From where do such stories originate? One can imagine possible meanings: The forest represents the unknown; to call mother and father a "wife and husband" shows Joseph's feeling of estrangement; the baby with a gun--babies never have guns--ensures its separation from the mother. There are no certainties and no answers. Joseph has envisioned a story in which to place his confusion. Having told his story and acted it out, he knows something he did not know before, and he will use the new information as the need arises. ...

Throughout the day, I may refer to similarities between a child's story and other stories, books, or events, though I try to avoid doing this while the story is being dictated. I don't wish to impose undue influence on the course of the story. The children, of course, have no such qualms; influencing one another is exactly what they intend to do.

Katie is first on today's list. "There's a snake in my story too," she tells Joseph, though a moment earlier we had been informed that her story was about a red crayon. "A red crayon comes," she had begun, but now her goal is to capture Joseph's attention.

"Once upon a time a snake comes," she says, and Joseph and Simon sit down to listen. "And then a lion scardered them away.

"Who is them?" I ask.

"Yeah, who's them?" echoes Simon. The children copy my habit of questioning the storyteller, hardly needing me to instruct them. They question one another continually in play, and I simply do as they do. I have, in fact, learned from them about question asking. They seldom, for instance, ask a question of another child if they already know the answer.

"Is there someone in the story besides snake, Katie?"

"It's alligator!" She is surprised. Don't I remember that Simon was alligator in a recent story of Joseph's?

"Don't have a bad alligator," Simon tells her.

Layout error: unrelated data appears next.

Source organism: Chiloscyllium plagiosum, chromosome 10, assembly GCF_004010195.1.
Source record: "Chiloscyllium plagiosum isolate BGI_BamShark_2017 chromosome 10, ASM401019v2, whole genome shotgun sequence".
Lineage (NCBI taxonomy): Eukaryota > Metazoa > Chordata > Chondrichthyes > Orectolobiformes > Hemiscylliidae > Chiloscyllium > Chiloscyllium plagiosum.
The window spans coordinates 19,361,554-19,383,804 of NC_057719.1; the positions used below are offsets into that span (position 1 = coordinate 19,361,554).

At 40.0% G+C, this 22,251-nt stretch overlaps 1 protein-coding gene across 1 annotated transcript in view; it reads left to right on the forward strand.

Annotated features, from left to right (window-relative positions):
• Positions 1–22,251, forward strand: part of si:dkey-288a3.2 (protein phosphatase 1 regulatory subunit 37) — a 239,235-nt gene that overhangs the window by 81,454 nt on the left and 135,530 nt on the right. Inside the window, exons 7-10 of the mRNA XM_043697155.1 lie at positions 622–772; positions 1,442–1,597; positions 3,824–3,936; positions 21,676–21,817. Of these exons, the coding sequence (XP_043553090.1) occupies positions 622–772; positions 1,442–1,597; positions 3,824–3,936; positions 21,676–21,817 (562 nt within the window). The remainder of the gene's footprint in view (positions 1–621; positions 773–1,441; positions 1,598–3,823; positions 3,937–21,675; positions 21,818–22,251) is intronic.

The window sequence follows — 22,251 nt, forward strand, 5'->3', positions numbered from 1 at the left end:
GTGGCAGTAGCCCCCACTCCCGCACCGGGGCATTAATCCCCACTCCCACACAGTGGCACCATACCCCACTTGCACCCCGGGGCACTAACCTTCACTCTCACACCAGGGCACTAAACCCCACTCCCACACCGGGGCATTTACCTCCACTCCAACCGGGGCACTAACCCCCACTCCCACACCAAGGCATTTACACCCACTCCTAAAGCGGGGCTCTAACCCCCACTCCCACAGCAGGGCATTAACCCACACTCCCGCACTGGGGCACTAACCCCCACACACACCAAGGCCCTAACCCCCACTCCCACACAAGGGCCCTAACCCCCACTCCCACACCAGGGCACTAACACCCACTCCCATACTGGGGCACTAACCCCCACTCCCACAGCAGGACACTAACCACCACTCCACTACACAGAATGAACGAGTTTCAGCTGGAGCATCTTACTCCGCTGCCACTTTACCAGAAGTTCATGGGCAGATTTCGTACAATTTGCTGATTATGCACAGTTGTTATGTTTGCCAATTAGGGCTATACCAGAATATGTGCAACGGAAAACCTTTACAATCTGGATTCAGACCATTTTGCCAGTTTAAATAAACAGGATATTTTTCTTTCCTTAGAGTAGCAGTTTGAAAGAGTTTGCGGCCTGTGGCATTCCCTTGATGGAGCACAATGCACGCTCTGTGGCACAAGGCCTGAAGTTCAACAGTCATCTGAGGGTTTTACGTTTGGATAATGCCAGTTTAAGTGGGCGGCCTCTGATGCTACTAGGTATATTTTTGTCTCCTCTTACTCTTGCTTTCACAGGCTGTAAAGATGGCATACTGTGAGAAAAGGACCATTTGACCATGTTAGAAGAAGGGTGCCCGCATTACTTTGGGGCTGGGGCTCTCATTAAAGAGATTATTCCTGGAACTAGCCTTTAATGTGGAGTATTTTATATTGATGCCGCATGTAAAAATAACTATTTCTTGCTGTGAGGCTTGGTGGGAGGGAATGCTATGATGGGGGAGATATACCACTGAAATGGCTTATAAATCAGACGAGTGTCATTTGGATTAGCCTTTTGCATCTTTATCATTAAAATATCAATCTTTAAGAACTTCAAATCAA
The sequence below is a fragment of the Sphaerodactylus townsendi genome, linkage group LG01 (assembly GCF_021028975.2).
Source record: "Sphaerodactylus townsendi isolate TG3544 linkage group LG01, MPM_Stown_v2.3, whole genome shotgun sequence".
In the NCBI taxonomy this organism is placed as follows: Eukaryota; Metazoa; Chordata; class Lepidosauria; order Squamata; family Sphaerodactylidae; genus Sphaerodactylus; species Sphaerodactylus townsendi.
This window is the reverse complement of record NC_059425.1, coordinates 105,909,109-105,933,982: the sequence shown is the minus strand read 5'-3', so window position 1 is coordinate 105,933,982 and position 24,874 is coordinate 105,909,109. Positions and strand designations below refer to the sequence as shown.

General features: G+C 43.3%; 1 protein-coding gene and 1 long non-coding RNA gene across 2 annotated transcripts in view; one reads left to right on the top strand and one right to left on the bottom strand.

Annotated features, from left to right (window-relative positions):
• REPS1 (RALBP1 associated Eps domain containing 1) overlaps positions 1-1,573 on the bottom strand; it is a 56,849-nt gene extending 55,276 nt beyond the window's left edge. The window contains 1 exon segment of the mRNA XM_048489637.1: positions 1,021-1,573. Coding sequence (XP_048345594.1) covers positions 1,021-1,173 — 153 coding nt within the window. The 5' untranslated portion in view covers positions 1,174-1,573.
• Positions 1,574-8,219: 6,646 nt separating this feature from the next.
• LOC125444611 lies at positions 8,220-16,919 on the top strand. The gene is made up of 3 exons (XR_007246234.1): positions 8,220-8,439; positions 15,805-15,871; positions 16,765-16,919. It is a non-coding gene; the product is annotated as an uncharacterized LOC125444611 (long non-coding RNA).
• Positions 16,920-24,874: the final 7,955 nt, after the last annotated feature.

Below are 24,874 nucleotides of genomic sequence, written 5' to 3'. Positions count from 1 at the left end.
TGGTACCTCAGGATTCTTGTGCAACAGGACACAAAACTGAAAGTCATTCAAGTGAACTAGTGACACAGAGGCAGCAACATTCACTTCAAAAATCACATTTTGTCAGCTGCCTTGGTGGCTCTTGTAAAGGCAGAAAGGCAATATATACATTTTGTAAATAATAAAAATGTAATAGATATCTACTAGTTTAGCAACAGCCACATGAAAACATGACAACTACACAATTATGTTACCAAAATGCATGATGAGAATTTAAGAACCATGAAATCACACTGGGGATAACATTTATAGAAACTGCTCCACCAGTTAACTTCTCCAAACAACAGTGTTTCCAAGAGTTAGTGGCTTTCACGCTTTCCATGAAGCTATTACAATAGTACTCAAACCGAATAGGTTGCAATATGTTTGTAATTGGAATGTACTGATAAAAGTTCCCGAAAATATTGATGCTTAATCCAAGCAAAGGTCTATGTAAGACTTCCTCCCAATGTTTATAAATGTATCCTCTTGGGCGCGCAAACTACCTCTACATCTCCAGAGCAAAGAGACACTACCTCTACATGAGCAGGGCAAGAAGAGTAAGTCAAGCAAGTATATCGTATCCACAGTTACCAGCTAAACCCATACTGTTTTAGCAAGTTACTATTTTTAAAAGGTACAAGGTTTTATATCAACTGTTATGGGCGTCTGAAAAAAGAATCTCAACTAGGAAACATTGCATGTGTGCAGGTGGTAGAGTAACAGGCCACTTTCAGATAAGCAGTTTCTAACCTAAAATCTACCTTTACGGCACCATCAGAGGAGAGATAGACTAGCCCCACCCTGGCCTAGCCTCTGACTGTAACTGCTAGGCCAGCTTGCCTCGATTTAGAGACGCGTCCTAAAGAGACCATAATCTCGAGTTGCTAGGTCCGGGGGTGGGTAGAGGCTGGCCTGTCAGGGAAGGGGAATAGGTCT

"I won't."

In storytelling, as in play, the social interactions we call interruptions usually improve the narrative. Yet I can recall a time when I would say, "Please don't interrupt. Let people tell their own stories.'' That was when I missed the main point of storytelling. I did not understand it to be a shared process, a primary cultural institution, the social art of language.

Katie continues: "And then came the mother." There is always a mother in Katie's story. It is her main theme; all else is stage business and socializing. "I'm the mother," she says. "I growed big and I scardered the lion away by a red crayon."

"Scared the lion?" I offer to correct.

"Scar-der-rered," she insists and is off to the doll corner before I can ask why the lion is afraid of a red crayon.

Perhaps I'll find out later when we act out her story. It is one of my favorite kinds of questions because there is no way to anticipate the answer. Sometimes I wonder if the children deliberately think up such oddities because they know it pleases me to find good questions. Even if this could be true, it would demonstrate that children feel rewarded by the genuine curiosity of others. In an environment where people listen carefully and ask relevant questions because they need more information, storytellers may indeed be inspired to put surprises into their stories. Inevitably, the children learn the logical implications of an unexpected outcome. It is good training for the lifelong study of cause and effect.

From The Boy Who Would Be a Helicoptor by Vivian Gussin Paley. Copyright 1990 by the President and Fellows of Harvard College. Reprinted by permission of Harvard University Press.

Vol. 09, Issue 34